While most gambling industry issues were shelved after Sept. 11 when Congress turned its focus to homeland security and the battered economy, an industry lobbyist said Internet gambling hasn’t moved far from the front burner.

Frank Fahrenkopf, president of the Washington, D.C.-based American Gaming Association, said Tuesday that anti-Internet gambling legislation survived the swirl of terrorism and anthrax.

In his address on the state of the gambling industry to the 18th annual Gov.’s Conference on Travel and Tourism, Fahrenkopf said the gaming association’s position has been to oppose Internet gambling.

The organization doesn’t believe technology exists to allow sufficient regulatory and law enforcement oversight.

“But that doesn’t mean we’ll support any bill that bans Internet gambling,” he said in reference to new anti-Internet gambling legislation sponsored by Rep. Bob Goodlatte, R-Va.

Fahrenkopf said the bill raises questions concerning common pool wagering and the association thinks it would give the horse racing industry a competitive advantage in the use of the Internet.

“We have serious concerns about this bill,” he said.

Lawmakers have been trying to ban Internet gambling since 1996.

Nevada is working on regulations that would let it become the first state to allow Internet gambling and capture some of the estimated $2.2 billion wagered worldwide over the Internet in 2000. That figure is expected to exceed $6 billion in 2003, according to Christiansen Capital Advisors, which studies the industry.

Gaming association board members were expected to discuss Internet gambling at their year-end meeting Tuesday in Las Vegas, but a vote was not expected, Fahrenkopf said.

“I’m sure we will still oppose it,” he said.

Action is also expected to continue into next year on a bill sponsored by Rep. Jim Leach, R-Iowa, that would ban the use of credit cards for Internet gambling.

A congressional proposal to ban betting on college sports is the biggest threat to Nevada’s economy, said Fahrenkopf, who added that the most recent significant legislative achievement for the industry was the near defeat of the proposal in the Senate Commerce Committee that voted 10-10, he said.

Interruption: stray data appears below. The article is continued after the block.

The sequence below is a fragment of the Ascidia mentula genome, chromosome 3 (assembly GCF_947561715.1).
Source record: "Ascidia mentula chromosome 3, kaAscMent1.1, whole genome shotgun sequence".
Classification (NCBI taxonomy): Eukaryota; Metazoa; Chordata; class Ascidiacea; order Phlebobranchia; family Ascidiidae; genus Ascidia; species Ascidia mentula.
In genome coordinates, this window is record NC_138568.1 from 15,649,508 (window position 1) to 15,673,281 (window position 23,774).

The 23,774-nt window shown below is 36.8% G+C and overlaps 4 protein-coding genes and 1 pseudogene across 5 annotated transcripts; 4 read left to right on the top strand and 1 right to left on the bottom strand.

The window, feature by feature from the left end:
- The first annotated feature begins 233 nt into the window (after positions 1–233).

“If another member of the committee hadn’t been tied up in a meeting with Secretary (of State) Colin Powell, I might have been up here saying the battle was over,” he said.

“But the bottom line is that it was still approved in committee, and it’s therefore still a threat to our state’s economy.”

State regulators say about $2.5 billion a year is bet on all sports, college and professional, in Nevada’s sports books.

Fahrenkopf said Sen. Harry Reid’s position as assistant majority leader could make it more difficult for proponents of the NCCA betting ban proposal to schedule debate on the bill.

“But don’t assume it’s going to go away,” he said.

The NCAA has hired two new lobbyists to promote the bill that would outlaw wagering on college, high school and Olympic sports. It says gambling pressures young athletes to influence the outcome of games.

Nevada allows wagering on professional and college sports but not on high school and Olympic Games. No other state allows wagering on college sports.

More than 1,000 delegates convened Monday at the Rio hotel-casino for the three-day conference to discuss issues confronting the tourism industry, including traveler security, Indian gambling, recreation on public lands and the state of the economy, spokeswoman Chris Chrystal said.

The association has been working to find ways to help the hospitality industry through the proposed economic stimulus package, Fahrenkopf added.

Among the provisions being pursued are an increase in the tax deductibility of business meals from 50 percent to 100 percent and some form of acceleration in depreciation for equipment, such as slot machines, purchased in the next two years.